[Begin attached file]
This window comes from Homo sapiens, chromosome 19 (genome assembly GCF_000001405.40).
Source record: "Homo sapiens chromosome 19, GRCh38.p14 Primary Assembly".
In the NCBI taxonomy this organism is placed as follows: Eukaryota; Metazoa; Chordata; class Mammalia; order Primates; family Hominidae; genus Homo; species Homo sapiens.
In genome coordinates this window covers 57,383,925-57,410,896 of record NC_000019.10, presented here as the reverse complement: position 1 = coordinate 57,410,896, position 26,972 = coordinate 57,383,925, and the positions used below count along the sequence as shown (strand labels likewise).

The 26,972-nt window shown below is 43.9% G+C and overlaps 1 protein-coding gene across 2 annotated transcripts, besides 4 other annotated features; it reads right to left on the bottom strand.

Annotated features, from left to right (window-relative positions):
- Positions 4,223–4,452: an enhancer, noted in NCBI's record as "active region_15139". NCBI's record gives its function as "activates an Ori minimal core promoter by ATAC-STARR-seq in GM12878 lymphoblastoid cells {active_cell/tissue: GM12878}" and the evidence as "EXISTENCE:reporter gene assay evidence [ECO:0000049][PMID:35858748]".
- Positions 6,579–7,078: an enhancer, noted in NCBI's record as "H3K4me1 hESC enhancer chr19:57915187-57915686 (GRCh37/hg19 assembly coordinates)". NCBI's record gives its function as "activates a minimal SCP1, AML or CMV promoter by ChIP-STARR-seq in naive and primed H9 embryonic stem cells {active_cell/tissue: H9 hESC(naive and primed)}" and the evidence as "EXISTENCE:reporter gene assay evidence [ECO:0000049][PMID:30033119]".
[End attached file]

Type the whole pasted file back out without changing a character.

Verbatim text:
This window comes from Homo sapiens, chromosome 19 (genome assembly GCF_000001405.40).
Source record: "Homo sapiens chromosome 19, GRCh38.p14 Primary Assembly".
In the NCBI taxonomy this organism is placed as follows: Eukaryota; Metazoa; Chordata; class Mammalia; order Primates; family Hominidae; genus Homo; species Homo sapiens.
In genome coordinates this window covers 57,383,925-57,410,896 of record NC_000019.10, presented here as the reverse complement: position 1 = coordinate 57,410,896, position 26,972 = coordinate 57,383,925, and the positions used below count along the sequence as shown (strand labels likewise).

The 26,972-nt window shown below is 43.9% G+C and overlaps 1 protein-coding gene across 2 annotated transcripts, besides 4 other annotated features; it reads right to left on the bottom strand.

Annotated features, from left to right (window-relative positions):
- Positions 4,223–4,452: an enhancer, noted in NCBI's record as "active region_15139". NCBI's record gives its function as "activates an Ori minimal core promoter by ATAC-STARR-seq in GM12878 lymphoblastoid cells {active_cell/tissue: GM12878}" and the evidence as "EXISTENCE:reporter gene assay evidence [ECO:0000049][PMID:35858748]".
- Positions 6,579–7,078: an enhancer, noted in NCBI's record as "H3K4me1 hESC enhancer chr19:57915187-57915686 (GRCh37/hg19 assembly coordinates)". NCBI's record gives its function as "activates a minimal SCP1, AML or CMV promoter by ChIP-STARR-seq in naive and primed H9 embryonic stem cells {active_cell/tissue: H9 hESC(naive and primed)}" and the evidence as "EXISTENCE:reporter gene assay evidence [ECO:0000049][PMID:30033119]".